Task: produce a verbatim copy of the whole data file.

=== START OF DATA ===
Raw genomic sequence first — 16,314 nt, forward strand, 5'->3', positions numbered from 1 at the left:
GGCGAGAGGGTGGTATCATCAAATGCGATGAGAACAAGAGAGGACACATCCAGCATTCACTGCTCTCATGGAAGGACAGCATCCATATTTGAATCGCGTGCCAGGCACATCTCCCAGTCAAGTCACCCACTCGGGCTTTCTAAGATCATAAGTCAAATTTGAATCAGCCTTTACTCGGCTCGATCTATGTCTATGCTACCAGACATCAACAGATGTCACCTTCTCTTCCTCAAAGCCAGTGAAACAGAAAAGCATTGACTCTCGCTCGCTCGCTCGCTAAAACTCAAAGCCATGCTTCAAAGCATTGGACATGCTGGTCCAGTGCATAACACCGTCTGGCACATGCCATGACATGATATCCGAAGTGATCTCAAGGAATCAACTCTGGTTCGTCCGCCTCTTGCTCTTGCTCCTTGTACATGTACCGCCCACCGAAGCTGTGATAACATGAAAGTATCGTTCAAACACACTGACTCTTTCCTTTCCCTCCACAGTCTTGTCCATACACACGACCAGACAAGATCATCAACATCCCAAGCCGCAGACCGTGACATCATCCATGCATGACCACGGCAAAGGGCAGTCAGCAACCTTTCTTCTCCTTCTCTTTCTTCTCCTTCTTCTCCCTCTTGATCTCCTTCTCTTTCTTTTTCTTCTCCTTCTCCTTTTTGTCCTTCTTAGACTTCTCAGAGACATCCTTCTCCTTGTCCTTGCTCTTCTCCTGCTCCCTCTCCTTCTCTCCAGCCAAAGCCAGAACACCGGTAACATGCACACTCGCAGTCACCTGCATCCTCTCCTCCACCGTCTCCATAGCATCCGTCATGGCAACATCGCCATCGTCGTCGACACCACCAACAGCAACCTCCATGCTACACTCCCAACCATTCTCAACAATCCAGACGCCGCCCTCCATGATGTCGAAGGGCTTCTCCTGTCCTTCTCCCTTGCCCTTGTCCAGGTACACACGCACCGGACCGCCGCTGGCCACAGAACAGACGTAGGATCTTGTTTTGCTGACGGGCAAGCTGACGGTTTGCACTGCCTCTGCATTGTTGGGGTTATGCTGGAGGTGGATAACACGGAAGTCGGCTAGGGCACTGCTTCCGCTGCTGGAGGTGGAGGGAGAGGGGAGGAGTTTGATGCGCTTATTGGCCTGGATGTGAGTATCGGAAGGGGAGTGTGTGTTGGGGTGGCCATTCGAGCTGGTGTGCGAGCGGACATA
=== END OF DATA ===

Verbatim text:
Raw genomic sequence first — 16,314 nt, forward strand, 5'->3', positions numbered from 1 at the left:
GGCGAGAGGGTGGTATCATCAAATGCGATGAGAACAAGAGAGGACACATCCAGCATTCACTGCTCTCATGGAAGGACAGCATCCATATTTGAATCGCGTGCCAGGCACATCTCCCAGTCAAGTCACCCACTCGGGCTTTCTAAGATCATAAGTCAAATTTGAATCAGCCTTTACTCGGCTCGATCTATGTCTATGCTACCAGACATCAACAGATGTCACCTTCTCTTCCTCAAAGCCAGTGAAACAGAAAAGCATTGACTCTCGCTCGCTCGCTCGCTAAAACTCAAAGCCATGCTTCAAAGCATTGGACATGCTGGTCCAGTGCATAACACCGTCTGGCACATGCCATGACATGATATCCGAAGTGATCTCAAGGAATCAACTCTGGTTCGTCCGCCTCTTGCTCTTGCTCCTTGTACATGTACCGCCCACCGAAGCTGTGATAACATGAAAGTATCGTTCAAACACACTGACTCTTTCCTTTCCCTCCACAGTCTTGTCCATACACACGACCAGACAAGATCATCAACATCCCAAGCCGCAGACCGTGACATCATCCATGCATGACCACGGCAAAGGGCAGTCAGCAACCTTTCTTCTCCTTCTCTTTCTTCTCCTTCTTCTCCCTCTTGATCTCCTTCTCTTTCTTTTTCTTCTCCTTCTCCTTTTTGTCCTTCTTAGACTTCTCAGAGACATCCTTCTCCTTGTCCTTGCTCTTCTCCTGCTCCCTCTCCTTCTCTCCAGCCAAAGCCAGAACACCGGTAACATGCACACTCGCAGTCACCTGCATCCTCTCCTCCACCGTCTCCATAGCATCCGTCATGGCAACATCGCCATCGTCGTCGACACCACCAACAGCAACCTCCATGCTACACTCCCAACCATTCTCAACAATCCAGACGCCGCCCTCCATGATGTCGAAGGGCTTCTCCTGTCCTTCTCCCTTGCCCTTGTCCAGGTACACACGCACCGGACCGCCGCTGGCCACAGAACAGACGTAGGATCTTGTTTTGCTGACGGGCAAGCTGACGGTTTGCACTGCCTCTGCATTGTTGGGGTTATGCTGGAGGTGGATAACACGGAAGTCGGCTAGGGCACTGCTTCCGCTGCTGGAGGTGGAGGGAGAGGGGAGGAGTTTGATGCGCTTATTGGCCTGGATGTGAGTATCGGAAGGGGAGTGTGTGTTGGGGTGGCCATTCGAGCTGGTGTGCGAGCGGACATA